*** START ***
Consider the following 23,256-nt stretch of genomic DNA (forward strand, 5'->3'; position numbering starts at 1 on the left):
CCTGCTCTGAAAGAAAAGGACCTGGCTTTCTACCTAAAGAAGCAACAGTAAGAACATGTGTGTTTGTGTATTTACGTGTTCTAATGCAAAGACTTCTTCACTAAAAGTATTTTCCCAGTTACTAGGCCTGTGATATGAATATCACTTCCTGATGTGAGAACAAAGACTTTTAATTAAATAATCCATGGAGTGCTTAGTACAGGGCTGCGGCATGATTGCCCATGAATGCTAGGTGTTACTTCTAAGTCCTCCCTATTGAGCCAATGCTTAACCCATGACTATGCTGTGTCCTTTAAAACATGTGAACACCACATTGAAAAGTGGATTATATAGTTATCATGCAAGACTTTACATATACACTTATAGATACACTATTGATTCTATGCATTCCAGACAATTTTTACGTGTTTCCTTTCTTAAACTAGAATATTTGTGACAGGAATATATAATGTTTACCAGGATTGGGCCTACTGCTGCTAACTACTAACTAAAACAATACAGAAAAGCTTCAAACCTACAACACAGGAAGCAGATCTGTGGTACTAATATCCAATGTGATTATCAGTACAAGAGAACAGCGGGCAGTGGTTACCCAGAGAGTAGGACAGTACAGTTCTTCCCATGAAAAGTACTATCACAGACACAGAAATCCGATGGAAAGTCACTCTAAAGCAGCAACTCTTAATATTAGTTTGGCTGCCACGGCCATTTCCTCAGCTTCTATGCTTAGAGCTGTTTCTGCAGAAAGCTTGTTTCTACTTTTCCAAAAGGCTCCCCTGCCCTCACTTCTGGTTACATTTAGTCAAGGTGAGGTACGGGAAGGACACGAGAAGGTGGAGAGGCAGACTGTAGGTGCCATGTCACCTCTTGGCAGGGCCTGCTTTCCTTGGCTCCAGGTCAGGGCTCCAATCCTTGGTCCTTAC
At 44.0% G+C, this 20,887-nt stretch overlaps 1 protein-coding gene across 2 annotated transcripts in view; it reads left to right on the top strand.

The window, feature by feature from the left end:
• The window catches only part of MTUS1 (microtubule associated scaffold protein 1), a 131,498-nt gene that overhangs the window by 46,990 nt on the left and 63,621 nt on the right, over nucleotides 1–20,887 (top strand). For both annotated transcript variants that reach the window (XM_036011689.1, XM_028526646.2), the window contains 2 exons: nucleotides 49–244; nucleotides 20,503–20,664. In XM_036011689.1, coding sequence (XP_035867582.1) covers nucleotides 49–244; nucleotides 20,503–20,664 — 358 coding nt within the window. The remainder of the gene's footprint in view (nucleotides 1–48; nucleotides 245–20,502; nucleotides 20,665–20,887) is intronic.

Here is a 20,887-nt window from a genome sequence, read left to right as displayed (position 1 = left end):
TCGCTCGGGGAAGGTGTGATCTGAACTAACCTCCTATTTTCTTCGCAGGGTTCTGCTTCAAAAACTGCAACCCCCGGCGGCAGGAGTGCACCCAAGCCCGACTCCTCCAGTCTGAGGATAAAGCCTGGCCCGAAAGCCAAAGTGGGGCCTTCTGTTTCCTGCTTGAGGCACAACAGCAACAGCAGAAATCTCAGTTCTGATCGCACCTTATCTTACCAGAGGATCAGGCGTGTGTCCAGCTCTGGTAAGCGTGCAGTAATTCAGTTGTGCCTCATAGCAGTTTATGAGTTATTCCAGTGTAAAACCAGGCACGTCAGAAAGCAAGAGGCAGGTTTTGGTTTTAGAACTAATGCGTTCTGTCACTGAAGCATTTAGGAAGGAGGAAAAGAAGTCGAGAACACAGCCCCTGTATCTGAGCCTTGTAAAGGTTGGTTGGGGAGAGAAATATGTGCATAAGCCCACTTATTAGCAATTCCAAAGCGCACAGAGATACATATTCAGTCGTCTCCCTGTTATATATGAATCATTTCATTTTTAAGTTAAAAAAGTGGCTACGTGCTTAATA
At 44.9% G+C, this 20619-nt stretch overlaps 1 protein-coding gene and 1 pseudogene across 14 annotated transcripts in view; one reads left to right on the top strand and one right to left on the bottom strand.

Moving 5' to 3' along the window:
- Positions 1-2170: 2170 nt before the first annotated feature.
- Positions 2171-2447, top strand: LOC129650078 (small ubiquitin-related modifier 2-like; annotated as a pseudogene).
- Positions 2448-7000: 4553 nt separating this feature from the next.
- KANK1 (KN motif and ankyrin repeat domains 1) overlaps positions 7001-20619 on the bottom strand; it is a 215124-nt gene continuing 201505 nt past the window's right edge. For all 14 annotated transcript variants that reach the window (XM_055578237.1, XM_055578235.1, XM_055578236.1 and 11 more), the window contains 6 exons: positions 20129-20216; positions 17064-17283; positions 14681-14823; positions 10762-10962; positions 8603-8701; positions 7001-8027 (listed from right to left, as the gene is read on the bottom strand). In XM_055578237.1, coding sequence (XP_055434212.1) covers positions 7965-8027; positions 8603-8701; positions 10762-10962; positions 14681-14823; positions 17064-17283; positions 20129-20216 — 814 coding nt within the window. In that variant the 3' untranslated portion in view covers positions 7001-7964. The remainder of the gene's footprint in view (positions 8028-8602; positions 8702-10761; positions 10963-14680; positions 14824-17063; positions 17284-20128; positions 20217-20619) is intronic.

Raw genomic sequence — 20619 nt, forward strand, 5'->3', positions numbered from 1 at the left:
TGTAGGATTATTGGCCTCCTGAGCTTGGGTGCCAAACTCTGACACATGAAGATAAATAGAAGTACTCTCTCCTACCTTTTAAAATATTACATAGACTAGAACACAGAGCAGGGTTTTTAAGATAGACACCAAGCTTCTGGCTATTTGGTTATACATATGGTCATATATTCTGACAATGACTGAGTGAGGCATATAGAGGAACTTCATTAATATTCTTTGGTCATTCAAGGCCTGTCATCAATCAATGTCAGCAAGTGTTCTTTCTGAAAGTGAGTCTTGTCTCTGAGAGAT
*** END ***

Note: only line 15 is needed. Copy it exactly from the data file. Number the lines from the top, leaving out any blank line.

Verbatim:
TGTAGGATTATTGGCCTCCTGAGCTTGGGTGCCAAACTCTGACACATGAAGATAAATAGAAGTACTCTCTCCTACCTTTTAAAATATTACATAGACTAGAACACAGAGCAGGGTTTTTAAGATAGACACCAAGCTTCTGGCTATTTGGTTATACATATGGTCATATATTCTGACAATGACTGAGTGAGGCATATAGAGGAACTTCATTAATATTCTTTGGTCATTCAAGGCCTGTCATCAATCAATGTCAGCAAGTGTTCTTTCTGAAAGTGAGTCTTGTCTCTGAGAGAT